Google Typo Leads To Speculation About 1 Terabyte Of Gmail Storage

from the rumors-swirling dept

Someone submitted a note to Techdirt Tuesday afternoon noting that their Gmail account usage bar at the bottom of the page showed the limit to be 1000000 MB (approximately 1 terabyte) rather than the advertised 1 gigabyte (though, actually that reminds me of an annoying aside: Google keeps claiming 1 gigabyte of storage, but 1 gigabyte is actually 1024 MB and not the 1000 MB they show, which even Google will tell you). I checked my own Gmail account, and indeed, it showed the approaching terabyte level of storage. A quick note to a friend at Google confirmed the obvious: it was a mistake. However, that hasn't stopped rampant speculation to run around the internet - to the point that even has written an article about it. Also, one juicy rumor about the fix: before they fix this error, they're making sure that no one actually has gone over the gigabyte storage level. Update: It's really amazing just how many people have naturally assumed that Google must have raised the storage levels to one terabyte. Meanwhile, back in the real world, Google has officially stated that this is a bug. The service will offer 1 gig, as promised. Update 2: Funny to see rewriting history. The article has been changed to reflect the fact that this was just a glitch - but the article doesn't admit that first reported it as if it weren't.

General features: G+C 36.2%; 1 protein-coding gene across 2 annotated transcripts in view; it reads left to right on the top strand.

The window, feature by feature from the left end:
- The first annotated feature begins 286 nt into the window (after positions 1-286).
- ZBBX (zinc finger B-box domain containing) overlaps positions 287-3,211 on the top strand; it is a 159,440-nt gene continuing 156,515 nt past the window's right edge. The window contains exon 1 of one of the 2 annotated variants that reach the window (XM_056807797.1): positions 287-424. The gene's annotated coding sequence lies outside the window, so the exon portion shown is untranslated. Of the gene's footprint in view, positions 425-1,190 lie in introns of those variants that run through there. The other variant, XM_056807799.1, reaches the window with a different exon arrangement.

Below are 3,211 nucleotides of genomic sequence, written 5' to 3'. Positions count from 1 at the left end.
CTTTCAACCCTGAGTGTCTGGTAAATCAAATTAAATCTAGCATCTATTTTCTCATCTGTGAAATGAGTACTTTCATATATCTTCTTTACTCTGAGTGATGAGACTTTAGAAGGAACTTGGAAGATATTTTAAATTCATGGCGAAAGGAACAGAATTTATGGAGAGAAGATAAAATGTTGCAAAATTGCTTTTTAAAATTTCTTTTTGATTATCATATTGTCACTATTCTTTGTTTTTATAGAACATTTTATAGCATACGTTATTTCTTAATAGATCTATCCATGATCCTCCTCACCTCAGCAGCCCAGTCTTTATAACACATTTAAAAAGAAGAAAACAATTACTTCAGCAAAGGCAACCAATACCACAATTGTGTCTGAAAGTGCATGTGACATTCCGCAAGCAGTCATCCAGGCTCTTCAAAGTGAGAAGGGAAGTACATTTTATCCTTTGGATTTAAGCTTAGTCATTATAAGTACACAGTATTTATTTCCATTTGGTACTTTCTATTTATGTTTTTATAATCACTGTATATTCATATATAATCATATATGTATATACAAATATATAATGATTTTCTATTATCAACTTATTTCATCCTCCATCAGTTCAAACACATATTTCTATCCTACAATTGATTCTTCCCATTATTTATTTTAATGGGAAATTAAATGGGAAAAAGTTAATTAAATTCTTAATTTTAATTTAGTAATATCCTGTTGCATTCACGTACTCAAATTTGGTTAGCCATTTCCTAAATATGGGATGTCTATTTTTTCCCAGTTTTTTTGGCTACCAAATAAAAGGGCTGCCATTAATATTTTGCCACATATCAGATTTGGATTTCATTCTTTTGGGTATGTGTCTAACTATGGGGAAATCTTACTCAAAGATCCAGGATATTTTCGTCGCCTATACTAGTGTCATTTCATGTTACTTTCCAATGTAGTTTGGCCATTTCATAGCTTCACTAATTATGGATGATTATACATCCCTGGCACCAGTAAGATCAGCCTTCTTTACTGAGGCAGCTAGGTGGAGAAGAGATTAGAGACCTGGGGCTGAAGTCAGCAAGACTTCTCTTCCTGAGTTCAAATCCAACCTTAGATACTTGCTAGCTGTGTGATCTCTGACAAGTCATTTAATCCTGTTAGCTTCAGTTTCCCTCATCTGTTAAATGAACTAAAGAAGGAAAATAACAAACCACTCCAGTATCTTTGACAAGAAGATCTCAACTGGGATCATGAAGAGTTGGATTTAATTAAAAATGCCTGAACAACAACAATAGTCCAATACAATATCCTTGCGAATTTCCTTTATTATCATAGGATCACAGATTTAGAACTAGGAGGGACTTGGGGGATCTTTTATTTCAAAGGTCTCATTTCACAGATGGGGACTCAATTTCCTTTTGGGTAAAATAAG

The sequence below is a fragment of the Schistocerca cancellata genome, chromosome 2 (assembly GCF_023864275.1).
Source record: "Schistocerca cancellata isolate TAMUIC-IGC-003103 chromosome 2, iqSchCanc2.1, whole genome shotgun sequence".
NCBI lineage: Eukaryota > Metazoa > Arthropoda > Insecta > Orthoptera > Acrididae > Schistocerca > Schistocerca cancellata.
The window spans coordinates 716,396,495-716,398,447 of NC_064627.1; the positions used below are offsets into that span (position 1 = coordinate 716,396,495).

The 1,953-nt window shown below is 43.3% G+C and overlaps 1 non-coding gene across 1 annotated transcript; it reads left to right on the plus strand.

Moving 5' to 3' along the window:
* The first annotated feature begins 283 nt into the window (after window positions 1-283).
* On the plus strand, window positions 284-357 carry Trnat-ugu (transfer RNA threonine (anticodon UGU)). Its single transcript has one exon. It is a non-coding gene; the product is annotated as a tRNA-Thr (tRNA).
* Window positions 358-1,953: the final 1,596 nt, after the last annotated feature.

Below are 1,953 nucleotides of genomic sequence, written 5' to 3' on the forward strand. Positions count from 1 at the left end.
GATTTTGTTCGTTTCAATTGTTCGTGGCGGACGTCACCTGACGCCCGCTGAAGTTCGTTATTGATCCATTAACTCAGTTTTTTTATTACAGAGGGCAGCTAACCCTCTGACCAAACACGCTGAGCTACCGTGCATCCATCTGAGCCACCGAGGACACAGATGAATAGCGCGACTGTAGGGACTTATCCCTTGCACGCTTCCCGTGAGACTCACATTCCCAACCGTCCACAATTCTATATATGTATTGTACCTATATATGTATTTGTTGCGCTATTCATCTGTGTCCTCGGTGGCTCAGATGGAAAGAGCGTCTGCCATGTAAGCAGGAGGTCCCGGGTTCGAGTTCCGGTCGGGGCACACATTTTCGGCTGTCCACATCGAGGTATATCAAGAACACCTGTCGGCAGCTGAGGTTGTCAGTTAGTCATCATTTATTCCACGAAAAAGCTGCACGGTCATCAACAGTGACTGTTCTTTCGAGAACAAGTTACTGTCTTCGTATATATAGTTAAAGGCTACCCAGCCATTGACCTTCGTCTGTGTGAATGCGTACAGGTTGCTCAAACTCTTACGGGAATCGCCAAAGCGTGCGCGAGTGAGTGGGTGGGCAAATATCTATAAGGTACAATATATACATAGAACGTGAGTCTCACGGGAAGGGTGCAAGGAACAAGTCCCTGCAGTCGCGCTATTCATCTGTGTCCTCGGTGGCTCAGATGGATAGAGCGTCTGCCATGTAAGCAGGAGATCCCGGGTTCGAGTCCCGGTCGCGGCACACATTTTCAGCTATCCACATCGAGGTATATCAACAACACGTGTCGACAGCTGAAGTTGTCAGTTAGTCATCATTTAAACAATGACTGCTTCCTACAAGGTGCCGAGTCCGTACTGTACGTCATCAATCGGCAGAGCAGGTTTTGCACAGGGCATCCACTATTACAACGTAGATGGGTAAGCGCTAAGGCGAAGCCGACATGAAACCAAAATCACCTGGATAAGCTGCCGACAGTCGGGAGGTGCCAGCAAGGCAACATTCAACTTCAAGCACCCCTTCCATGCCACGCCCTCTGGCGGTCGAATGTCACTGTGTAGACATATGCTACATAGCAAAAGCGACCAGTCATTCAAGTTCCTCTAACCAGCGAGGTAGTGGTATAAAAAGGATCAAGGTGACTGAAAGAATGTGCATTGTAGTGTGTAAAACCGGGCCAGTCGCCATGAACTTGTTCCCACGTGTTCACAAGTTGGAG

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  1. identicon
    anonymous, 15 May 2006 @ 11:19pm

    I know I'm barking up an old, withered, dead tree here, but I can't believe no one pointed out the obvious answer to the argument here:

    1KB = 2**10,
    1MB = 2**20
    1GB = 2**30
    1TB = 2**40

    Do we notice a pattern here? The choice wasn't made arbitrarily, but based on how to keep it in an increment of 10, like metric, while at the same time using powers of two which happens to be necessary when dealing with binary. Of course, they could have used computers with circuitry that depended on 10 voltage levels instead of 2,
    which was actually attempted in an effort to stay with the decimal system, but that would have been more complicated and more difficult to maintain than remembering that things were measusred in 2**10n increments.

    As for the argument about drives having been first, yadda, yadda: The first computers DID NOT use hard drives but DID have a special temporary storage medium known as CACHE.. 64K, 640K, etc. to be exact. It just so happens that this representation of K really did mean 1024 bytes. So, the definition was there long before drive manufactures came about. As a matter of fact, if you look at a 1.44 MB floppy disk, you will see that it is exactly 1.44 * 1000 * 1024 bytes or 1440 KB... wasn't that nice of them to mix the definitions? But, we know that they just wanted to look like their drives were 2.4% bigger than they were. They were thinking, "How many people really notice that 35Kb of space is missing?" Problem is today people are missing several GB... Someone buys a 500GB disk today, and suddenly they are 11GB short. The 11GB would be nice... I could use it for backups of the OS partition. It still bothers me when I buy a drive because I know that I'm not really getting what I paid for.


    Angry anonymous user.

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